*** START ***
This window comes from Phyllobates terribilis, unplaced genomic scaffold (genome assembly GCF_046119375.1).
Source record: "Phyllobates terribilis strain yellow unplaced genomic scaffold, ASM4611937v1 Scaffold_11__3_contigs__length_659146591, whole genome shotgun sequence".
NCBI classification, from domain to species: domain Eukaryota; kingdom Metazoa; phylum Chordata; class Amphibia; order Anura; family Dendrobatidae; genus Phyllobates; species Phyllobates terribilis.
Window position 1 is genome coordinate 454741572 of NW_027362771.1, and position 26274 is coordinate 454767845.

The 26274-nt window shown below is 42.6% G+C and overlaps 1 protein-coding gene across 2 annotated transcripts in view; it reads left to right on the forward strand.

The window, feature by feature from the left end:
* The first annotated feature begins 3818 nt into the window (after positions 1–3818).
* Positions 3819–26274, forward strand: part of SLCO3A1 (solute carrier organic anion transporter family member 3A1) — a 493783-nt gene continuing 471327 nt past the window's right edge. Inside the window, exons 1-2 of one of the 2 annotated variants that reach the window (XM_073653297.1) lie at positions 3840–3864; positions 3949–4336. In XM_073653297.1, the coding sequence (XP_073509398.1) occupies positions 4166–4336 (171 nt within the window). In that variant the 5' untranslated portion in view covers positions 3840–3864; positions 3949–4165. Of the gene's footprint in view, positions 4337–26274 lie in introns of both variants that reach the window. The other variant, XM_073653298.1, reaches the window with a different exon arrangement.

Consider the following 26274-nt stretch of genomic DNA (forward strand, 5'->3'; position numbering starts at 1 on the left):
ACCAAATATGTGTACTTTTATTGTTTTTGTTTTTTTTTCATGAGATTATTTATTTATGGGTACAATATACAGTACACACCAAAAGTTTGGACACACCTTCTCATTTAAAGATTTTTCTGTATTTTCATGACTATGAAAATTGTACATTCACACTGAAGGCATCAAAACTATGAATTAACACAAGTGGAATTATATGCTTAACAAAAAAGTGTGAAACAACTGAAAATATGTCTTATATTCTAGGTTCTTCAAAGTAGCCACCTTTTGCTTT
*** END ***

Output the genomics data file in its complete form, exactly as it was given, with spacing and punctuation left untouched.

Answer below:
This window comes from Phyllobates terribilis, unplaced genomic scaffold (genome assembly GCF_046119375.1).
Source record: "Phyllobates terribilis strain yellow unplaced genomic scaffold, ASM4611937v1 Scaffold_11__3_contigs__length_659146591, whole genome shotgun sequence".
NCBI classification, from domain to species: domain Eukaryota; kingdom Metazoa; phylum Chordata; class Amphibia; order Anura; family Dendrobatidae; genus Phyllobates; species Phyllobates terribilis.
Window position 1 is genome coordinate 454741572 of NW_027362771.1, and position 26274 is coordinate 454767845.

The 26274-nt window shown below is 42.6% G+C and overlaps 1 protein-coding gene across 2 annotated transcripts in view; it reads left to right on the forward strand.

The window, feature by feature from the left end:
* The first annotated feature begins 3818 nt into the window (after positions 1–3818).
* Positions 3819–26274, forward strand: part of SLCO3A1 (solute carrier organic anion transporter family member 3A1) — a 493783-nt gene continuing 471327 nt past the window's right edge. Inside the window, exons 1-2 of one of the 2 annotated variants that reach the window (XM_073653297.1) lie at positions 3840–3864; positions 3949–4336. In XM_073653297.1, the coding sequence (XP_073509398.1) occupies positions 4166–4336 (171 nt within the window). In that variant the 5' untranslated portion in view covers positions 3840–3864; positions 3949–4165. Of the gene's footprint in view, positions 4337–26274 lie in introns of both variants that reach the window. The other variant, XM_073653298.1, reaches the window with a different exon arrangement.

Consider the following 26274-nt stretch of genomic DNA (forward strand, 5'->3'; position numbering starts at 1 on the left):
ACCAAATATGTGTACTTTTATTGTTTTTGTTTTTTTTTCATGAGATTATTTATTTATGGGTACAATATACAGTACACACCAAAAGTTTGGACACACCTTCTCATTTAAAGATTTTTCTGTATTTTCATGACTATGAAAATTGTACATTCACACTGAAGGCATCAAAACTATGAATTAACACAAGTGGAATTATATGCTTAACAAAAAAGTGTGAAACAACTGAAAATATGTCTTATATTCTAGGTTCTTCAAAGTAGCCACCTTTTGCTTT